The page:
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© 2017

Identity Flexibility During Adulthood

Perspectives in Adult Development

  • Jan D. Sinnott

Benefits

  • Addresses the idea of adult identity as a constructed, flexible aspect of human experience

  • Focuses beyond the person to examine the interpersonal and world context of identity creation

  • Contributions range across theoretical, experimental, developmental, cognitive, and applied aspects of identity flexibility

Book

Table of contents

  1. Front Matter
    Pages i-xiv
  2. Concepts of Identity

  3. Research, Theory, Personal Experiences

    1. Front Matter
      Pages 51-51
    2. Cameron J. Camp
      Pages 99-114
    3. Louise Green
      Pages 179-182
    4. Carol Hoare
      Pages 183-195
    5. Kevin Rathunde, Russell Isabella
      Pages 211-232
    6. Jeff Rosenberg
      Pages 247-264

About this book

Introduction

This volume seeks to explore the idea of identity as a flexible center of events around which aspects of the self and events in the outside world are organized. Historically, in much of the literature, identity was conceptualized as a somewhat fixed, unchanging construct. Scholars now have a greater awareness of more nuanced theories about identity and there is a greater willingness to accept that identity is not fixed, concrete, and permanent, but rather evolving and fluid.

Although this volume discusses a wide variety of aspects of identity as it flexibly changes during adulthood in the face of numerous experiences, it is really addressing one key question. How adaptive and fluid is identity and how can we know ourselves as both continuing and changing? Exploring these ideas raises the importance of future research on adult identity.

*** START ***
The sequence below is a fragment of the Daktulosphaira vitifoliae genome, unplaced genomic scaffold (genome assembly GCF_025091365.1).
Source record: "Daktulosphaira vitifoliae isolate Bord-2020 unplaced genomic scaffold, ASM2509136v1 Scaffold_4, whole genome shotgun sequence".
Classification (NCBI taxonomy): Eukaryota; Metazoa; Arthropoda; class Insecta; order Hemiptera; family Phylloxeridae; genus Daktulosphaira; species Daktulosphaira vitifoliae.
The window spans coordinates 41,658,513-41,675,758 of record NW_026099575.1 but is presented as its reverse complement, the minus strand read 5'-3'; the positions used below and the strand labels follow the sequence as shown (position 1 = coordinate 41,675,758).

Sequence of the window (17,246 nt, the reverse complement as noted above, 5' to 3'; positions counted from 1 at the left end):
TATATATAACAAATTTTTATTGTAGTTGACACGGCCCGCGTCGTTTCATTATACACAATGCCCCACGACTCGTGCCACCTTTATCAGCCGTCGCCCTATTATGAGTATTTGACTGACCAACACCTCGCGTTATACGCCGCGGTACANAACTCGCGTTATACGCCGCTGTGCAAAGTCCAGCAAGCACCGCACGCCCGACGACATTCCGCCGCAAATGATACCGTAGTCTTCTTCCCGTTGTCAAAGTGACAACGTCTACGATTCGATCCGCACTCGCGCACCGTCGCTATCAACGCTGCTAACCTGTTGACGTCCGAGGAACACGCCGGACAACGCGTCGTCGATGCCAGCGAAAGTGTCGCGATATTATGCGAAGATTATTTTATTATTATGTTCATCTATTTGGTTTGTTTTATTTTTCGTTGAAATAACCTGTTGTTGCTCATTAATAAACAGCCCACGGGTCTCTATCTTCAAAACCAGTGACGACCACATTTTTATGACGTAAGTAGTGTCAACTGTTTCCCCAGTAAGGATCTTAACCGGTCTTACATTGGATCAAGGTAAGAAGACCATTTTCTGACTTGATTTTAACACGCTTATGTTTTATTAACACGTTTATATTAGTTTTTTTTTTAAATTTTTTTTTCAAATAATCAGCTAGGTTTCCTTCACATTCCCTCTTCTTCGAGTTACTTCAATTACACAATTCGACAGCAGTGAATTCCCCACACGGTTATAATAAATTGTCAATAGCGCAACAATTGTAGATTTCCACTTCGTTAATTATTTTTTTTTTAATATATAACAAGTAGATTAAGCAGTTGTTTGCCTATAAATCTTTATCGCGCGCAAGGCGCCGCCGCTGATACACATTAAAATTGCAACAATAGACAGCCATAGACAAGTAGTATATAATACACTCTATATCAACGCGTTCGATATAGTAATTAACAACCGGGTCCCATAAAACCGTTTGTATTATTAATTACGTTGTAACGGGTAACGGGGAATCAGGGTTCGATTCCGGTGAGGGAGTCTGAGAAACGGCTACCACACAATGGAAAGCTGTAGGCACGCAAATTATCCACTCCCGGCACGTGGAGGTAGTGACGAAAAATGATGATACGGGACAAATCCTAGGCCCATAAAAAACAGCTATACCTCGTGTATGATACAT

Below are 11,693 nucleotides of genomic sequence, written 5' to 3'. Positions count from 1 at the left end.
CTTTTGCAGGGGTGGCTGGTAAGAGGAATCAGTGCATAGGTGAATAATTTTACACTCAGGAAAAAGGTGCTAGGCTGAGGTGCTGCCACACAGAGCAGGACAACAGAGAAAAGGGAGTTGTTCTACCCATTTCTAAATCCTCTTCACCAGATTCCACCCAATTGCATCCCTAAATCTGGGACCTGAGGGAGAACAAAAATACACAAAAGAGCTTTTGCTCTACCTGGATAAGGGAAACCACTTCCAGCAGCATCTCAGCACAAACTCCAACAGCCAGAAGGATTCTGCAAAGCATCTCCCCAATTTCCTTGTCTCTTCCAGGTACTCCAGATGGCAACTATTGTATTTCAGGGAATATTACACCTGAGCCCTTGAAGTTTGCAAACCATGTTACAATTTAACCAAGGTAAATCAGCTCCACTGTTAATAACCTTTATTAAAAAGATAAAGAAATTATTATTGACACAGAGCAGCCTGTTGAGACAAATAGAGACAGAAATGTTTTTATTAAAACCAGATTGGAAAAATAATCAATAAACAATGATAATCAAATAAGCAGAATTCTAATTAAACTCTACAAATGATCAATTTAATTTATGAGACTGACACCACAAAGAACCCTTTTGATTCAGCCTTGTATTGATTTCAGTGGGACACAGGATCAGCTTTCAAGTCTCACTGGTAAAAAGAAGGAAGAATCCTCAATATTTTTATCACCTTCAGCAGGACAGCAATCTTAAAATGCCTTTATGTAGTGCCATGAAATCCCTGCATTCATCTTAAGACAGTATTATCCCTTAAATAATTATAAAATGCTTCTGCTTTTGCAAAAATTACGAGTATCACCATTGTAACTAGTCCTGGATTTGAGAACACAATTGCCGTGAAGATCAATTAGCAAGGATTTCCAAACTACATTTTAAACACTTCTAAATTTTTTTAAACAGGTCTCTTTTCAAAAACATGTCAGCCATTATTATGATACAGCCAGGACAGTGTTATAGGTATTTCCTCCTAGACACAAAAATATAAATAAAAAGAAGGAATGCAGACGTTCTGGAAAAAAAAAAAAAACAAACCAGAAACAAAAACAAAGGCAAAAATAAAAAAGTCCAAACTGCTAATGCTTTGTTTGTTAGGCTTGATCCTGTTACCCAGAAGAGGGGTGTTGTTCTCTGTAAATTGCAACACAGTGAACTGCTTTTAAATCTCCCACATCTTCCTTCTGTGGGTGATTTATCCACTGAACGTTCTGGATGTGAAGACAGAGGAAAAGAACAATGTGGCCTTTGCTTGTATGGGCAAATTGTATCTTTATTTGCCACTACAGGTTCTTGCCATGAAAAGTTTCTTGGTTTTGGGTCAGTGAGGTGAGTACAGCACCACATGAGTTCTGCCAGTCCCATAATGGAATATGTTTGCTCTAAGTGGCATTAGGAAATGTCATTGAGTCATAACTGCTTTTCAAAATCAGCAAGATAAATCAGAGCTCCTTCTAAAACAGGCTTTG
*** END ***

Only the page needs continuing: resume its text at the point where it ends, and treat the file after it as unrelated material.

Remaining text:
With a firm grounding in the historical and theoretical background of identity research, this volume begins by defining identity and the psychological “self” as a center around which the person’s behaviors and self-concepts revolve. The following chapters gather the wisdom of many writers who all accepted the challenge of talking about creating a flexible adult self and identity during adulthood. They come at this challenging question from many different perspectives using different tools. Some survey existing literature and theory, then summarize prior work in a meaningful way. Some discuss their own research; some reflect on personal experiences that have demanded a flexible identity. Also included in the coverage are discussions of methodology and validity issues for studies and scales of identity. With its dual focus on research and applied fields ranging across social and personality psychology, industrial/occupational psychology, cross-cultural psychology, mental health, existential issues, relationships, and demographic categories, Identity Flexibility During Adulthood: Perspectives on Adult Development is a fascinating and complex resource for psychologists, sociologists, anthropologists, gerontologists, and all those interested in our changing identities.

Keywords

cognitive aspects of flexible identity coping with identity challenges middle adulthood negative effects of flexible identity positive effects of flexibile identity psychopathology emerging adulthood and identity growth experiences and identity identity in older adults identity in immigrant populations identity and transgender individuals dementia and identity parenthood identity non-Western identity Badaga identity and Buddhism Eudaimonia

Editors and affiliations

  • Jan D. Sinnott
    • 1
  1. 1.Towson UniversityBaltimoreUSA

About the editors

Jan D. Sinnott, PHD, is a Professor of Psychology at Towson University in Baltimore, MD, and a Licensed Psychologist. She specializes in Lifespan Positive Development and the applications of existential, transpersonal, mind-body and positive psychology to adult growth and development. After completing a Postdoc at the National Institute on Aging, she developed her theory of complex problem-solving in adulthood, termed Complex Postformal Thought. She has authored or co-authored over 100 scholarly and applied books and publications. Her research team is currently studying Complex Problem-solving, Concepts of the Self, Intelligence, Mindfulness, and Satisfaction in Intimate Relationships. Her recent books include: Positive Psychology: Advances in Understanding Adult Motivation (2013, Springer) and Adult Development: Cognitive Aspects of Thriving Close Relationships (2014, Oxford University Press).

Bibliographic information